Disclaimer: This is a general citation for reference purposes. Please consult the most recent edition of your style manual for the proper formatting of the type of source you are citing. If the date given in the citation does not match the date on the digital item, use the more accurate date below the digital item.

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Title The Spoonbill, Vol. 28, No. 11, March 1980
Alternative Title The Spoonbill, Vol. XXVIII, No. 11, March 1980
Contributor (Local)
  • Jones, Margaret
Publisher Outdoor Nature Club
Date March 1980
Subject.Topical (LCSH)
  • Ornithology
Subject.Geographic (TGN)
  • Houston, Texas
Genre (AAT)
  • newsletters
  • periodicals
Language English
Type (DCMI)
  • Text
Original Item Location ID 2007-023, Box 11, Folder 7
ArchivesSpace URI /repositories/2/archival_objects/9865
Original Collection Outdoor Nature Club Records
Digital Collection Outdoor Nature Club Newsletters
Digital Collection URL http://digital.lib.uh.edu/collection/2007_023
Repository Special Collections, University of Houston Libraries
Repository URL http://libraries.uh.edu/branches/special-collections/
Use and Reproduction Rights Undetermined
File Name index.cpd
Item Description
Title Image 9
Format (IMT)
  • image/jpeg
File Name uhlib_2007_023_b011_f007_003_009.jpg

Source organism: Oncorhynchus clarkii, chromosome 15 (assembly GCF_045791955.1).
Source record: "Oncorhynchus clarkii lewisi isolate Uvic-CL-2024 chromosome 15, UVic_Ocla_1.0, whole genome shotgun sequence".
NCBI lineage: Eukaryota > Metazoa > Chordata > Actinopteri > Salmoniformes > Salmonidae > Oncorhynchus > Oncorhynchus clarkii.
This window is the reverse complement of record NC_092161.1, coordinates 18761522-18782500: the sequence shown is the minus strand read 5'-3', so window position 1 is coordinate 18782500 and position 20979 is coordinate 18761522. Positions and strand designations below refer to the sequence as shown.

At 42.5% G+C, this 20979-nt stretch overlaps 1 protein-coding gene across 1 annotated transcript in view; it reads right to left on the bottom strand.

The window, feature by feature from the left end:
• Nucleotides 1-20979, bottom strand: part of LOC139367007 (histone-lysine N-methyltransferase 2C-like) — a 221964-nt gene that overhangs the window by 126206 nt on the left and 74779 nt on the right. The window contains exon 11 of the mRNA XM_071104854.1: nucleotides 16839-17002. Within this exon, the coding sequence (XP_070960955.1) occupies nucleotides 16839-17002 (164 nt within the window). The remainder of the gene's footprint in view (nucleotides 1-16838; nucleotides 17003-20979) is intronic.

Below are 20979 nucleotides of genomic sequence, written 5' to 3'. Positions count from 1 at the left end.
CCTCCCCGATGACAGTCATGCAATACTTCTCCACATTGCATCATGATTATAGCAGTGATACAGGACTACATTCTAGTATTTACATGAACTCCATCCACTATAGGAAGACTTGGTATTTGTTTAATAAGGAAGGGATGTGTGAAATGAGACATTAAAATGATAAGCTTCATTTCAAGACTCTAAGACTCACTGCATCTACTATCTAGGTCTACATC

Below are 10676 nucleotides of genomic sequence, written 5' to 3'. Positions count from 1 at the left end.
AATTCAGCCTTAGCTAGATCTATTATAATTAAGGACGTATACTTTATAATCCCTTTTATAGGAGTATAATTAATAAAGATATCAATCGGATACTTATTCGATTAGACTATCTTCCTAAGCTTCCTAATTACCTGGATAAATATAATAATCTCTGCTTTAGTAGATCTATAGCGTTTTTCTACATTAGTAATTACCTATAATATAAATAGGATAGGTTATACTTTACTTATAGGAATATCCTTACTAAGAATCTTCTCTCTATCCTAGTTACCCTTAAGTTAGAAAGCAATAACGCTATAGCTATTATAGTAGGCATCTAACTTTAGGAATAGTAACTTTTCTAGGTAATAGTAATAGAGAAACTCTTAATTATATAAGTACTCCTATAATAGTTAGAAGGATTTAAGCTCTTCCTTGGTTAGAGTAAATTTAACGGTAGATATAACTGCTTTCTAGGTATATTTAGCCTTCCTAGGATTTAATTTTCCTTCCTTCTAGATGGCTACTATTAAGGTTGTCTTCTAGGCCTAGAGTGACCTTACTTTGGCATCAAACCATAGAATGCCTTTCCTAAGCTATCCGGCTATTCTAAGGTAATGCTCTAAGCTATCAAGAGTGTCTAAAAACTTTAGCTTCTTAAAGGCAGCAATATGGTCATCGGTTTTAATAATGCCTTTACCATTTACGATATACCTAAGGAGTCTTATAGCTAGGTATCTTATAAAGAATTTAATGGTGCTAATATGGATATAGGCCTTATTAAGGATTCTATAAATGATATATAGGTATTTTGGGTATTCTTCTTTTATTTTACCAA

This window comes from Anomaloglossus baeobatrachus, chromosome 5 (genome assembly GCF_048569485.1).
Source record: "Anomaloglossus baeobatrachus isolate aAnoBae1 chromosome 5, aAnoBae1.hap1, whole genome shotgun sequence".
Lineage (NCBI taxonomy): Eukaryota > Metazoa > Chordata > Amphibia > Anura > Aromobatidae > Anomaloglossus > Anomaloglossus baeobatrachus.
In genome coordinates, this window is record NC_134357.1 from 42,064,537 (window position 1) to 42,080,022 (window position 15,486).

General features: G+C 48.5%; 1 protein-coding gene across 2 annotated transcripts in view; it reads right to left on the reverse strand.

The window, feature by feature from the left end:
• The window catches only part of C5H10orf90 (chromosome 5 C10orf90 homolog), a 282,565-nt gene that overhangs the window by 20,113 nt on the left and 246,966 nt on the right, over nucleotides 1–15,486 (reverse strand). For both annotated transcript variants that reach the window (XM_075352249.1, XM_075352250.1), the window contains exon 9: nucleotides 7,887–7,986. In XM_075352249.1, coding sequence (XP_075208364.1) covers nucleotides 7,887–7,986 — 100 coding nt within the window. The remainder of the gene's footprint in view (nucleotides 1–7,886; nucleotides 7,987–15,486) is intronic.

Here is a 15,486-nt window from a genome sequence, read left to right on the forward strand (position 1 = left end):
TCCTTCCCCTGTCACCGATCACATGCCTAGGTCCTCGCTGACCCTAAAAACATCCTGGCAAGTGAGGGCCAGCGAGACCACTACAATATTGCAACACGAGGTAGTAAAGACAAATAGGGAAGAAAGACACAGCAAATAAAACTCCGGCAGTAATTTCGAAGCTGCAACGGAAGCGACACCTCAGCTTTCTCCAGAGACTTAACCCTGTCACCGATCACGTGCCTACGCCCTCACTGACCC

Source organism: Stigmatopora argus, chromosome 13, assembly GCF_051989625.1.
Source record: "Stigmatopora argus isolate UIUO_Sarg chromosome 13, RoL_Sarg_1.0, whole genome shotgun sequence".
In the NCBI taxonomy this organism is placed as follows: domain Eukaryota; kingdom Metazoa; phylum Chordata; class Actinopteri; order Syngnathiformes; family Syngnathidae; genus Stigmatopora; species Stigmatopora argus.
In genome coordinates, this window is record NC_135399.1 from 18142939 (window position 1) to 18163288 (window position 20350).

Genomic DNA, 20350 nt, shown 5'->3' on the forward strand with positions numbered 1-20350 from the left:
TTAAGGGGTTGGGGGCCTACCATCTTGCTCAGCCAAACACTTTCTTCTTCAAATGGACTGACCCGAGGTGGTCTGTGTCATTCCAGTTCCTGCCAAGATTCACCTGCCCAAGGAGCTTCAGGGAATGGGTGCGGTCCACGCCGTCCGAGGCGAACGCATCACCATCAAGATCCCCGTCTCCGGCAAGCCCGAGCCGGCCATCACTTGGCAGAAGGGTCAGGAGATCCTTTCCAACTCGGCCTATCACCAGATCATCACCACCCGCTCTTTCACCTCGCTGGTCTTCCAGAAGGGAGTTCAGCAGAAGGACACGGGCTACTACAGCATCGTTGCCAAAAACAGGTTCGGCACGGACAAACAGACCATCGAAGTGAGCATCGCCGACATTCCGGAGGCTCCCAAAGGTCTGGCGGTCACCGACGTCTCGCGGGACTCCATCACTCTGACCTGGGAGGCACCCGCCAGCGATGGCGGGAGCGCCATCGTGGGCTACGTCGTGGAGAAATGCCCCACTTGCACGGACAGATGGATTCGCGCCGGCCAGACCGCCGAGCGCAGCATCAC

Transcript 3e 9 BLACKBIRDS STILL HARASS OWLS. RICE OWLS, THAT IS! The Oc+ober, 1974 SPOONBILL carried a request for information from Dr. Dan Johnson a teacher of Population Ecology at Rice University. As part of a research and management program at Rice Dr. Johnson was attempting to compile information concerning the history of the Rice roost of blackbirds (estimated in March of 1973 as being some 500,000 birds), as well as the location and history of other roosts In the vicinity of Hous+on. Dr. Johnson wrote a most interesting article for the March 1975 SPOONBILL on the history of Blackbirds at Rice, what was being attempted in an effort to alleviate the situation, and what had been the results. The Editor was reminded of this when reading the CH Editor's copy of the February 1980 SALLYPORT, Alumni newsletter from Rice U., which contained the following item: Bird in the hand....It's that time of year. The annual battle of the birds has begun again—and the people aren't winning. Each evening a dark cloud hovers over the campus and then descends, filling the oak trees with live leaves. Jones and Brown Colleges and the President's House, usually some of the hardest hit areas on campus, have been spared so far this season due to some Aggie ingenuity. Loudspeakers broadcast a cassette of bird distress calls during the crucial forty- five minutes when the birds return for their evening roost after a long day of foraging for food north of town. To further deter the birds, empty white feed sacks have been hung in the trees. All these attempts have driven the birds away right to the other side of the campus, especially around the Memorial Center. In retaliation, the RMC people got their own tape and Stan Barber says It has been pretty successful over the patio area, but that the trees surrounding the RMC are heavily inhabited, mora so than In past years. One campus expert predicts that the first real cold spell will start the season in earnest, bringing about half a million birds in a combination of grackles, robins, blackbirds, cowbirds, and starlings. Students haven't resorted to umbrellas yet, but they do tread softly on their way to the Pub or to the library. Some students have found a way to make sport of the spring visitors. A flock of Jones women have been seen letting out human distress calls, otherwise known as bloodcurdling screams, beneath particularly "loaded' tret Physical plant serves as the operations headquarters for anti-bird strategy planning. Over the past decade, the strategists have tried everything—tree "trimming, defoliation, cannon booms, ultrasound starter pistols, helicopters, and giant tree nets—all to great expense and very limited success. Russ Pitman, '58, campus business manager, jokingly comments that, "Part of our problem is the thickness of the trees on campus. If you could cut down every second tree, it would help" That, however. Is not a terribly popular solution. Meanwhile the battle of the birds rages on. Ellen Red, who lives a very short distance from the Rice campus, has had to curtail her evening walk around her block because of slippery underfootlng and drips from above! This is an increasing urban noisome nuisance, as populations of blackbirds seemingly climb ever upward. An estimated 800,000 to 1,000,000 blackbirds in the Rice University area makestfor a lot of guano!] FOLLOWUP [Anne Elston's delightful article in the January 1980 SPOONBILL on showing a slide program to some Katy third-graders brought her a letter from the grandmother of one of the students, Mrs. Virginia Alviset of Schulenberg, who Is a SPOONBILL subscriber. The Editor asked Anne +o share the letter with you]. Dear Mrs. Elston, I read about your talk to the 3rd graders at the elementary school where Kyle attends. When he was visiting us during the Christmas holidays he told me about your talk and was most impressed. Especially about the Burrowing Owls. He and I try to bird watch each time he comes up +o visit. Keep up the good work with the youngsters. I have always regretted that I was too dumb to take advantage of learning from Connie Hagar when I was a teenager. Sincerely, Virginia Alviset. CKyle Is a fortunate boy to have a grandmother who encourages his interest in birding. We would all like to know more about her memories of Connie Hagar!]